Seiter House Rules: Movietown Baby Grows Up

william-seiter-1938Nixon, Marian_03

 On July 13th, 1934 the madcap RKO comedy We’re Rich Again was released, the sixth collaboration between director William A. Seiter and star Marian Nixon.  They married soon after, and five years later they collaborated in the birth of Jessica Seiter (now Jessica Seiter Niblo), whose Movietown Baby Grows Up is a breezily entertaining memoir of her upbringing in Hollywood. Published at an Espresso Book Machine at her local bookstore, it was intended as a gift for her family, but she is also selling it through Facebook for those interested in the careers and personalities of her talented parents.  Seiter Niblo has a warm conversational tone, relating her parents’ romantic foibles and career bumps as if she were flipping the pages of a family album with you over a mug of Irish coffee.

william-a.-seiter-05William A. Seiter was the heir to a silver, crystal and china shop in NYC before he found his first wife in bed with another man, whereupon he “flew out the door, onto a train, and headed for Los Angeles to start life anew.”  He paid the bills as a Western stuntman and a Keystone cop in Mack Sennett comedies before working his way up the ladder, directing his first silent feature, The Kentucky Colonel, in 1920. Seiter Niblo relates that “Bill’s private life moved along at a reckless pace, trying marriage again with Jill (I was never informed of her last name) who chased him around their cottage with a meat cleaver.” Maybe that harrowing slapstick experience informed the movies  he would later make with comedy teams Wheeler and Woolsey and Laurel and Hardy.

Following the more amicable split with third wife Laura LaPlante, Seiter tied the knot for an even number with Nixon, who at the time was dubbed “The Nicest Girl in Hollywood”. She was born in Wisconsin “in a year she would never reveal – but most likely 1904″, to a family of poor Finnish immigrants, and showed a talent for dance, taking lessons in ballet and tap. She joined a touring group at a young age, and was abandoned in L.A. when tour director Paisley Noone absconded with “some handsome young man in Hollywood.” Nixon refused to return home, and tried her hand at acting, getting her first break with a casting director noticed her “threading a needle with ‘notable vigor’”. She earned her first leading role in the Buck Jones Western Big Dan (1923) directed by a young William Wellman.nixon

Nixon had her own lovesick blues, with a short-lived marriage to boxer Joe Benjamin, who made the gossip rags by popping two bullets into Nixon’s home after a spat. She climbed the social ladder for her second marriage, to Chicago department store heir Edward Hillman, Jr., who never held down a job, but simply “drinks and plays polo”.  His alcoholism cracks up the marriage, and Seiter and Nixon get hitched mere days after both their divorces are finalized.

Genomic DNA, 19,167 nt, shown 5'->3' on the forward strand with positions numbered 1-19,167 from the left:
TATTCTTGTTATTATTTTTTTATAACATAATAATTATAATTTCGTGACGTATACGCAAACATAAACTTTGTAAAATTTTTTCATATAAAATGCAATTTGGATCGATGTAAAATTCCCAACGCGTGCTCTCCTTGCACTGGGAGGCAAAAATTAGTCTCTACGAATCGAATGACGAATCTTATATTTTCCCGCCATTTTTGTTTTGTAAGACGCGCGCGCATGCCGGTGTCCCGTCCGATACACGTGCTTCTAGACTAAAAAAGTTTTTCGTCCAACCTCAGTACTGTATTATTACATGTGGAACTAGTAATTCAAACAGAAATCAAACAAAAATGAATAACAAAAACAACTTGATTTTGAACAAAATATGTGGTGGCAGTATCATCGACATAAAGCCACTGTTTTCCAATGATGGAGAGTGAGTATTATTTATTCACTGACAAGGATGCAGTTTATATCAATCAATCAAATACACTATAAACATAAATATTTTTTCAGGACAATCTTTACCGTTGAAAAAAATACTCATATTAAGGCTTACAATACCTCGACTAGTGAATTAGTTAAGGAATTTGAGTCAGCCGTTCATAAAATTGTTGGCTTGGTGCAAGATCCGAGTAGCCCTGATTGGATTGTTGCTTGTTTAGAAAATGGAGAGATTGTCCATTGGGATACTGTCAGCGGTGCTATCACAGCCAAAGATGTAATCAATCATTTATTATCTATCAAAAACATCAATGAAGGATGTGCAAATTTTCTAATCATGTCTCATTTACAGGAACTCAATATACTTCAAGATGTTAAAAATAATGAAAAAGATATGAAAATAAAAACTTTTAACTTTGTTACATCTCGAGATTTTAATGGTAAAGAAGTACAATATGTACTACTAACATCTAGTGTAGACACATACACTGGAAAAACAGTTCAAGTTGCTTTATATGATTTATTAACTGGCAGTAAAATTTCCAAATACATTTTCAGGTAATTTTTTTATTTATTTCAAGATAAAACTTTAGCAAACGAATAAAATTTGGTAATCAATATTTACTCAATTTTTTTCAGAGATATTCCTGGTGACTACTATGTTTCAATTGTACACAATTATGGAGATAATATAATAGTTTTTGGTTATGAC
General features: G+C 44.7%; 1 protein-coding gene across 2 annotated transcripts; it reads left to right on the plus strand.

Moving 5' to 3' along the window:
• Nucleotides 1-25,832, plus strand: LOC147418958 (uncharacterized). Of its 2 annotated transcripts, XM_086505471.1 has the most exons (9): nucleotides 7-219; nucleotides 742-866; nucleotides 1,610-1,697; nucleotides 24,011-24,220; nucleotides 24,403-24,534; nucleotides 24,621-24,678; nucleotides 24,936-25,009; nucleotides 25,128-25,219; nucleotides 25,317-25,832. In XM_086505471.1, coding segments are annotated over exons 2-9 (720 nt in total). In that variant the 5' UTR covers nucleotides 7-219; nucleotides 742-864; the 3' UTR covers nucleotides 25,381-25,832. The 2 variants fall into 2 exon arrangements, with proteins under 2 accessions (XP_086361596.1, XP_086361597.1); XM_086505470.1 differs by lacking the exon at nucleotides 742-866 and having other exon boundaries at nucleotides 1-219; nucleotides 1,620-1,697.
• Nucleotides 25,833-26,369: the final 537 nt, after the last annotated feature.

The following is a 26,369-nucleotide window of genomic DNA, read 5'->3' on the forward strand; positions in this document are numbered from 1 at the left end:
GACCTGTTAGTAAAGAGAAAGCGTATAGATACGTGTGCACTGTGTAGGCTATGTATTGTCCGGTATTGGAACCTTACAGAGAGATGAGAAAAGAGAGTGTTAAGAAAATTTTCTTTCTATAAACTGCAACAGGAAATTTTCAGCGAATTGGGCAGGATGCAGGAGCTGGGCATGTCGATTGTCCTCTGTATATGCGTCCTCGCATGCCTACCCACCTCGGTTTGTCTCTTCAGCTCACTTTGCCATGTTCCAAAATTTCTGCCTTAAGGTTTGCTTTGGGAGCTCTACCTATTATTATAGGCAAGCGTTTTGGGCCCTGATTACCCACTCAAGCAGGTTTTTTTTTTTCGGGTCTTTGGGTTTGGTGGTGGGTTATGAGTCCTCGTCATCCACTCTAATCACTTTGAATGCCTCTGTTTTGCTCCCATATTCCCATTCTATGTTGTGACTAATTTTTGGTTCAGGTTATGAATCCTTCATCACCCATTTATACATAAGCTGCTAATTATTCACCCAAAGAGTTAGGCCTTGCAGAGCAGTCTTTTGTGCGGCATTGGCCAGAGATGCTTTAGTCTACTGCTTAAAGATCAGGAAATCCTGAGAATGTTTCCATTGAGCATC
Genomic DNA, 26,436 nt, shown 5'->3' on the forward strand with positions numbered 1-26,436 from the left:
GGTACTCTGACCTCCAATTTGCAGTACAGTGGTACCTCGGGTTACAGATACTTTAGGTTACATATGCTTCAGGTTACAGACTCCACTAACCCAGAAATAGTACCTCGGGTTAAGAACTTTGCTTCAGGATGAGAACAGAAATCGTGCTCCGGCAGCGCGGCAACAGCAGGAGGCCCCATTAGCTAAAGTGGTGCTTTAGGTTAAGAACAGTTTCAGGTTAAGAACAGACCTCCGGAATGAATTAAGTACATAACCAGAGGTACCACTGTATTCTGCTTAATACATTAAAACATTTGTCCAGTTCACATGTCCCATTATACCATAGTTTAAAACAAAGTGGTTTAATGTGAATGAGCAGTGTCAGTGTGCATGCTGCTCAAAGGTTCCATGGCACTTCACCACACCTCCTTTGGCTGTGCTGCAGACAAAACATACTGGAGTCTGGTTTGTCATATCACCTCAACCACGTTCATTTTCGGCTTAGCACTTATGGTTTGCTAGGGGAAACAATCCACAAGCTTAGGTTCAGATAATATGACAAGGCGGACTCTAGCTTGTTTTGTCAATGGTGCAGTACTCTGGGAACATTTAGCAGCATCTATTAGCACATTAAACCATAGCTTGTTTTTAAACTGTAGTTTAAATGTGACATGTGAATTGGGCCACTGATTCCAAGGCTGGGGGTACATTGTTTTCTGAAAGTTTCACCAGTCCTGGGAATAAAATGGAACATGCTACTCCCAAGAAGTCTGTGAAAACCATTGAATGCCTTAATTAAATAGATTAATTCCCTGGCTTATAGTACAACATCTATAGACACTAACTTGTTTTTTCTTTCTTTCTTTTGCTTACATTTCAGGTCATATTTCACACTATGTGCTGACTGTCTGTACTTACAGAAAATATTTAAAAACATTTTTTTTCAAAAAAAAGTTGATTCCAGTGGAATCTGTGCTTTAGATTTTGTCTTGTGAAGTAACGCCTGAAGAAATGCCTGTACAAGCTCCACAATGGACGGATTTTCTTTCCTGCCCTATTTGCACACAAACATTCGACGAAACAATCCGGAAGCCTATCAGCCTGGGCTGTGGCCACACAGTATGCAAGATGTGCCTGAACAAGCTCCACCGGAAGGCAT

This one sticks, and a family sprouts up. Seiter Niblo relays the whirl of being a Hollywood brat, moving from house to house ten times according to the curve of her Dad’s career. As a 2-year-old she sings “Dearly Beloved” to Jerome Kern, and Delmer Daves gives her a book of his calligraphy. Nixon curtails her acting in order to raise a family, but remains fascinated with the business, sending her daughter Mike Connolly’s column from the Hollywood Reporter every week through Jessica’s four years at Stanford. Nixon is essential to maintaining the loose community Seiter created on set, delivering “personal Christmas gifts from my father to his ‘staff’, especially Glen Tryon and Sam Mintz, his right hand men.”

Dave Kehr discusses this communal spirit in his Film Comment essay (Jan/Feb 2012) on William A. Seiter, which is re-printed in the back of the book. He emphasizes that “the thrust of his work is not to dominate his performers but to enframe and enhance them”. He uses Ginger Rogers as an example, as her non-nonsense persona is perfected from Professional Sweetheart (1933) through In Person (1935).  Seiter Niblo has learned to do the same for her family, letting their lives and personality emerge through her tough and loving portrait of two charismatic Hollywood talents.

As she proudly notes, her children have continued the family’s string of success in Hollywood. Ted Griffin is a screenwriter whose worked on everything from the cannibal thriller Ravenous (1999, a personal favorite) to the broad Brett Ratner comedy Tower Heist (2011). He collaborated with his brother Nick on Matchstick Men (2003) and the short-lived but much loved TV drama Terriers. So while the Seiter name has long been absent from silver screens, his family still knows how to entertain.

12 Responses Seiter House Rules: Movietown Baby Grows Up
Posted By Richard B : February 5, 2013 1:41 pm

‘Tower Heist’ was the only Ratner movie to get a rave from Roger Ebert, so Kudos to the Seiter clan. (I rather enjoyed it myself.)